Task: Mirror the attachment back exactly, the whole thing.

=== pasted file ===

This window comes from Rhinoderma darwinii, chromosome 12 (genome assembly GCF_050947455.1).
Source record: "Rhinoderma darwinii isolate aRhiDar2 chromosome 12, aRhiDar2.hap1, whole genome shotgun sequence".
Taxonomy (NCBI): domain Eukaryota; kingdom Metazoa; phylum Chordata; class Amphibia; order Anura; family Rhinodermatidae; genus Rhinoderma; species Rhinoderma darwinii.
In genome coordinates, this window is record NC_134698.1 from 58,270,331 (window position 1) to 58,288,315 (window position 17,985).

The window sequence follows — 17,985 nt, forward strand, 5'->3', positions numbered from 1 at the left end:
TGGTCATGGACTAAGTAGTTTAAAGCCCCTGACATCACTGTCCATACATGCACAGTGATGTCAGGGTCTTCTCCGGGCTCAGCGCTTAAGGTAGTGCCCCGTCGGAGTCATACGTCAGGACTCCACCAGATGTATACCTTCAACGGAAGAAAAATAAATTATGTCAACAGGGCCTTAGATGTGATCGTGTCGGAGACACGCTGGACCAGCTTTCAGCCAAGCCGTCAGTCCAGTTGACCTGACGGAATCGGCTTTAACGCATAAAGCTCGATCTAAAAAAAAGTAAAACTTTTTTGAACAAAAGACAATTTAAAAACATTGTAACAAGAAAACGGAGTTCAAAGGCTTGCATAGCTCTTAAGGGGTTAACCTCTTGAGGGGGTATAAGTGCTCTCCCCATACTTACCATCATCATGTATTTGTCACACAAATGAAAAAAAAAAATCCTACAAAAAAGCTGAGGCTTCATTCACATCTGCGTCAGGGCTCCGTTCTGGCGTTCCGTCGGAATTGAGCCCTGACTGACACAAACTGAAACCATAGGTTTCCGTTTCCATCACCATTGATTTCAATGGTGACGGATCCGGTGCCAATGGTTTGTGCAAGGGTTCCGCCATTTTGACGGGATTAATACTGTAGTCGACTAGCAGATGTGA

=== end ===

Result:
This window comes from Rhinoderma darwinii, chromosome 12 (genome assembly GCF_050947455.1).
Source record: "Rhinoderma darwinii isolate aRhiDar2 chromosome 12, aRhiDar2.hap1, whole genome shotgun sequence".
Taxonomy (NCBI): domain Eukaryota; kingdom Metazoa; phylum Chordata; class Amphibia; order Anura; family Rhinodermatidae; genus Rhinoderma; species Rhinoderma darwinii.
In genome coordinates, this window is record NC_134698.1 from 58,270,331 (window position 1) to 58,288,315 (window position 17,985).

The window sequence follows — 17,985 nt, forward strand, 5'->3', positions numbered from 1 at the left end:
TGGTCATGGACTAAGTAGTTTAAAGCCCCTGACATCACTGTCCATACATGCACAGTGATGTCAGGGTCTTCTCCGGGCTCAGCGCTTAAGGTAGTGCCCCGTCGGAGTCATACGTCAGGACTCCACCAGATGTATACCTTCAACGGAAGAAAAATAAATTATGTCAACAGGGCCTTAGATGTGATCGTGTCGGAGACACGCTGGACCAGCTTTCAGCCAAGCCGTCAGTCCAGTTGACCTGACGGAATCGGCTTTAACGCATAAAGCTCGATCTAAAAAAAAGTAAAACTTTTTTGAACAAAAGACAATTTAAAAACATTGTAACAAGAAAACGGAGTTCAAAGGCTTGCATAGCTCTTAAGGGGTTAACCTCTTGAGGGGGTATAAGTGCTCTCCCCATACTTACCATCATCATGTATTTGTCACACAAATGAAAAAAAAAAATCCTACAAAAAAGCTGAGGCTTCATTCACATCTGCGTCAGGGCTCCGTTCTGGCGTTCCGTCGGAATTGAGCCCTGACTGACACAAACTGAAACCATAGGTTTCCGTTTCCATCACCATTGATTTCAATGGTGACGGATCCGGTGCCAATGGTTTGTGCAAGGGTTCCGCCATTTTGACGGGATTAATACTGTAGTCGACTAGCAGATGTGA